Advanced self-service and biometrics
Biometrics has formed part of our annual trends report for a number of years and this year is no exception. With COVID-19 reinforcing the idea of frictionless travel, the pandemic has also put strong emphasis on biometrics as a must-have technology. In the past couple of years, we have seen the number of airlines and airports that have adopted the technology grow exponentially.
In more recent news, Star Alliance introduced a new interoperable biometric identity and identification platform for screening passengers, which went live in November 2020 at Munich and Frankfurt airports for select Lufthansa Group passengers; Spirit Airlines rolled out biometric check-in at US airports to reduce face-to-face interaction between airlines staff and passengers; Emirates launched an integrated biometric path at Dubai International Airport; Etihad trialled facial biometric check-in for cabin crew; and Fort Lauderdale Hollywood International Airport (FLL) started facilitating biometric boarding of flights for all international departures.
Elsewhere, VINCI Airports became the first airport operator in the world to deploy biometrics throughout the entire passenger journey from home to plane. The airport operator deployed a new travel assistant, called Mona, designed to revolutionise the passenger experience at Lyon Saint Exupéry Airport.
One of the major questions regarding the use of facial recognition during the pandemic has been whether the technology could assess the identity of travellers wearing a mask. The Biometrics Institute recently issued a statement, saying that “the widespread use of masks must mark a step change in how identity is managed and the way facial recognition biometrics are developed and applied”.
Indeed, many suppliers have been working to enhance their biometric solutions to allow for passengers to seamlessly go through the biometrics checks without taking off their masks. One such company is NEC, which worked closely with Star Alliance on its latest biometrics programme. During the recent FTE APEX Biometrics Summit, which took place as part of Virtual Expo in December 2020, Raffie Beroukhim, Senior Vice-President and Chief Experience Officer, NEC Corporation of America, said that enabling mask-wearing was an absolute must before the project could be rolled out. “The technology in the Star Alliance biometrics service is trained to overcome this mask issue with accuracies upward of 98%,” he explained.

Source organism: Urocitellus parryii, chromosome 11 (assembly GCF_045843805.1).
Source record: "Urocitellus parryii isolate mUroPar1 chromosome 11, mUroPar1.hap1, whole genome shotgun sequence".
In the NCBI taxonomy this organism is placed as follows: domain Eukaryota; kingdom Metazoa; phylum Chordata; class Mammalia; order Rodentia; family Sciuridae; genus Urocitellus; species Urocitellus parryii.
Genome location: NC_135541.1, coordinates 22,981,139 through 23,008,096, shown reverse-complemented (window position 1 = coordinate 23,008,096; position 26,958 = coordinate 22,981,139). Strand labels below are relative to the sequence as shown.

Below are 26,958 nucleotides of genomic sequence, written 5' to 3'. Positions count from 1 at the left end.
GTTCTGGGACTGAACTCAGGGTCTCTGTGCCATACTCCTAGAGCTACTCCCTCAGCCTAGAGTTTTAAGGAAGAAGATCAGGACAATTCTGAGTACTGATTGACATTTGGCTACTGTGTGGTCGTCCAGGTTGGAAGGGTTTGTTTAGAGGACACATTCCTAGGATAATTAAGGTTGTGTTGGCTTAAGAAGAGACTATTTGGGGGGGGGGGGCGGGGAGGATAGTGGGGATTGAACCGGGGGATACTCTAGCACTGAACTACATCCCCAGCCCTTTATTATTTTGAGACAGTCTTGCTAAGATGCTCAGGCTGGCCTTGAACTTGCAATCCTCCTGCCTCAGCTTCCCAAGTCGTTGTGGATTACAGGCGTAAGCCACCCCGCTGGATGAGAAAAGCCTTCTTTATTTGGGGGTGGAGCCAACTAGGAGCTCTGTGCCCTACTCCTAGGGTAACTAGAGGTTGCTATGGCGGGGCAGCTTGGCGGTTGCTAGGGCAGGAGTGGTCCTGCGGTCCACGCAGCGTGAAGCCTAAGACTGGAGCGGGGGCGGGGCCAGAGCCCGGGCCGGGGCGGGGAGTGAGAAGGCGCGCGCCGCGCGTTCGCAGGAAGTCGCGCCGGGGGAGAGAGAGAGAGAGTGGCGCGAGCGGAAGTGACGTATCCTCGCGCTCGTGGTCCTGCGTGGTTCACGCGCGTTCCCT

While the rollout of biometrics technology is continuing apace around the world, the adoption in the coming year will be driven largely on return of investment. Once airlines and airports start seeing first signs of recovery from the COVID-19 crisis, biometrics technology will undoubtedly be a top priority.
The deployment of new and emerging technologies, such as biometrics and digital health passports, however, brings with it a number of challenges, and protecting customer’s data is one of the biggest responsibilities for airlines, airports and their partners. In the very core of such solutions is that they use sensitive personal information and it is essential to address privacy risks at an early stage of the development before a large-scale deployment takes place. So this year, we expect the industry to focus largely on protecting the privacy of passengers, while also tapping into the opportunities created by this new pool of data.
Here at FTE, we will continue to follow the discussion closely and will once again champion biometrics through our conference agendas at the upcoming FTE APEX Virtual Expo 2021, FTE Global+, FTE Ancillary+, and FTE APEX Asia Expo+ events.